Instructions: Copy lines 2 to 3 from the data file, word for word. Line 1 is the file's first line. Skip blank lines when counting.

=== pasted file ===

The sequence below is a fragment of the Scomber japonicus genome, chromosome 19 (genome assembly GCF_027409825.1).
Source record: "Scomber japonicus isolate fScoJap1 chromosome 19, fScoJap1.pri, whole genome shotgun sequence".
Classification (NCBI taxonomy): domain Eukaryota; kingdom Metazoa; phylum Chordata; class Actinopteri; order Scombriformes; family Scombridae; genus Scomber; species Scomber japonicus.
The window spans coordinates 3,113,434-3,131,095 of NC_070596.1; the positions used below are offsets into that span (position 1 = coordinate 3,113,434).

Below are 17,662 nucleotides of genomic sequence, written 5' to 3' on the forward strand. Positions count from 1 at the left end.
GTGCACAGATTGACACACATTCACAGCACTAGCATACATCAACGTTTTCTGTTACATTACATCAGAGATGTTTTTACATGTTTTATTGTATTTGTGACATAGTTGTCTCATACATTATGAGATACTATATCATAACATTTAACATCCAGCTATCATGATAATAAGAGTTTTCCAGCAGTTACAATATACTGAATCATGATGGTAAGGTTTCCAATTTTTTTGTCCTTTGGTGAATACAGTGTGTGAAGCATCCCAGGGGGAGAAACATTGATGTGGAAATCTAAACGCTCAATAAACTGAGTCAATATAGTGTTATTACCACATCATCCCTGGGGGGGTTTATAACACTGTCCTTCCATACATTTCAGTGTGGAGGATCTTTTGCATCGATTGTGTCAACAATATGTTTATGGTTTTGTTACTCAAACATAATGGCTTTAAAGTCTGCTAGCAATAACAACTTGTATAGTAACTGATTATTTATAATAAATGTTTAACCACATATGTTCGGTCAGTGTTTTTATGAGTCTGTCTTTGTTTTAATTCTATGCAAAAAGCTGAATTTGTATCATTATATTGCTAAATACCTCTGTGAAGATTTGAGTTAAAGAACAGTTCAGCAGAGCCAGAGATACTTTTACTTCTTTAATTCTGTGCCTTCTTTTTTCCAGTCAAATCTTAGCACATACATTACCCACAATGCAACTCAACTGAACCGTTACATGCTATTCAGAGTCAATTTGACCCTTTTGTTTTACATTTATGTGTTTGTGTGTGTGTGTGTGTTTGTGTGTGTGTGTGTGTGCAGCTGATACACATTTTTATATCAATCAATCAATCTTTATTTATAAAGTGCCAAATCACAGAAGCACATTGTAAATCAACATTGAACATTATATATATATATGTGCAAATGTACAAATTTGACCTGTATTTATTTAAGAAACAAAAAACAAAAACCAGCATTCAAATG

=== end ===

Source record: "Scomber japonicus isolate fScoJap1 chromosome 19, fScoJap1.pri, whole genome shotgun sequence".
Classification (NCBI taxonomy): domain Eukaryota; kingdom Metazoa; phylum Chordata; class Actinopteri; order Scombriformes; family Scombridae; genus Scomber; species Scomber japonicus.